Hearing postponed for S.F. man accused of posing as Congo president’s son 

click to enlarge A smooth-talking man named Blessed Marvelous Herve, 41, seen here riding the high seas in high style, has been accused of bilking a Bay Area couple out of $1.6 million. - WWW.FACEBOOK.COM/BLESSED.HERVE
  • www.facebook.com/blessed.herve
  • A smooth-talking man named Blessed Marvelous Herve, 41, seen here riding the high seas in high style, has been accused of bilking a Bay Area couple out of $1.6 million.

Even this swanky scamming suspect’s name will fool you.

Blessed Marvelous Herve, 41, of San Francisco, is facing as many as 20 years in prison for defrauding a Bay Area couple out of $1.6 million while posing as the son of a Congolese president, according to the U.S. Department of Justice.

On Tuesday, Herve was scheduled to appear in federal court in The City, but it was continued to May 8.

The alleged ruse began in 2005 when Herve met a Marin real estate agent and convinced him that his father was Congo’s president and wanted to purchase several multimillion-dollar homes, FBI Agent Brian Weber said in an affidavit. Herve allegedly got the real estate agent to front some $30,000 for the rental of bulletproof limousines for when Herve’s father arrived to tour properties.

In 2008, Weber said, Herve told the victim that the U.S. government had seized $43 million from him and that he was battling to retain the money at the federal courthouse in San Francisco. Herve signed two promissory notes stating he would pay the victim $1.5 million in exchange for financial support during the court process, Weber said.

At the time, the victim reportedly believed Herve had been living in the lavish Four Seasons Hotel near Union Square, although he never saw his room and the hotel has no record of Herve living there.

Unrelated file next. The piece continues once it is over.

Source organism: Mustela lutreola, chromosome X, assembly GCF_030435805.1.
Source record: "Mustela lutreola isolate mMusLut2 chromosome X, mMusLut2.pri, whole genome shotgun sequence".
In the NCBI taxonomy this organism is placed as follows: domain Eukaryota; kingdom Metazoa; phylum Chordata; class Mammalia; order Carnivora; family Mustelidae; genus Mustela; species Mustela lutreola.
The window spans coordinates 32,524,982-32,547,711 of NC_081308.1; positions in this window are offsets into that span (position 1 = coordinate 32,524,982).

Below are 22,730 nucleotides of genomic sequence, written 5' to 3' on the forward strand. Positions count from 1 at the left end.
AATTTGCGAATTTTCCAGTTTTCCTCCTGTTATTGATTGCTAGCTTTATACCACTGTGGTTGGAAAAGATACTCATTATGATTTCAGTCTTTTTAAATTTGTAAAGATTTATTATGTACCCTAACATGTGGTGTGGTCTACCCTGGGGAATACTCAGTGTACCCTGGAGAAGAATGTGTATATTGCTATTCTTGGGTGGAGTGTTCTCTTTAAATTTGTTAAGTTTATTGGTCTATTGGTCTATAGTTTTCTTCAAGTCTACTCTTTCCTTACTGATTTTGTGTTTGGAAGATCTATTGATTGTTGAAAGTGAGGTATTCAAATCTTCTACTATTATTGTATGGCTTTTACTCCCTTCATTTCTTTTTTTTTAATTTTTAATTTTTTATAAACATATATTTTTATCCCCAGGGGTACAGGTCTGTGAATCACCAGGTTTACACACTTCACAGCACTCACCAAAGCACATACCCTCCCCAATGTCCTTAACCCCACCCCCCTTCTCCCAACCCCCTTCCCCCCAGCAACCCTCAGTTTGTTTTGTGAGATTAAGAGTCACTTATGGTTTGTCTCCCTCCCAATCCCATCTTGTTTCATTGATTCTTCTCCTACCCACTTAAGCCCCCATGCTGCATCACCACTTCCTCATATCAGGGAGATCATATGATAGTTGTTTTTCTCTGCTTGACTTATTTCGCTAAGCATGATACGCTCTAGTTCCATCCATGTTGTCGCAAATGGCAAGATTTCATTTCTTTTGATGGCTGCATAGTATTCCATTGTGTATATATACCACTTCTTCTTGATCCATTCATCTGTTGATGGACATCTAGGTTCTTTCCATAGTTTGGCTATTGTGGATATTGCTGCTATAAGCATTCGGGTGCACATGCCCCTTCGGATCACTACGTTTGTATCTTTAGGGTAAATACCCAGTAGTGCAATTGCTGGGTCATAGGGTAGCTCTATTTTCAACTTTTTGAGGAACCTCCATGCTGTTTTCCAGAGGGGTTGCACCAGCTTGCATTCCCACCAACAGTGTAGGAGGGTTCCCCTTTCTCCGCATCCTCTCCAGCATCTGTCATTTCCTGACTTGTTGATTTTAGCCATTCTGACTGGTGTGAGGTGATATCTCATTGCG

The victim regularly met Herve in the lobby of the Four Seasons and often gave him rides to the courthouse, Weber said. In regards to the court case, Herve allegedly convinced the victim that the hearings were being held in secret under the U.S. Foreign Intelligence Surveillance Act.

Meanwhile, the victim and his girlfriend went broke while supplying Herve with funds. The victim was tapped out in 2009 after giving Herve $635,000, Weber said. From 2009 to 2012, Herve reportedly told the couple he was in federal custody due to his court case and could only communicate by phone. During that time, Weber said, the girlfriend provided him $970,000 through wire transfers on the promise that Herve would repay upon his release.
Herve was born in the Democratic Republic of the Congo and granted asylum in 1999 before becoming a U.S. citizen last month, court records show.

The real estate agent told investigators he was fooled because Herve was reportedly knowledgeable about the Bay Area real estate market and had what appeared to be credible documents from top dignitaries.

Herve certainly remained in character on his Facebook page, where photographs show him wearing dapper suits and bragging about shopping sprees in Paris. There also are letters of praise allegedly from the likes of U.S. Sen. Dianne Feinstein and former San Francisco Mayor Willie Brown.


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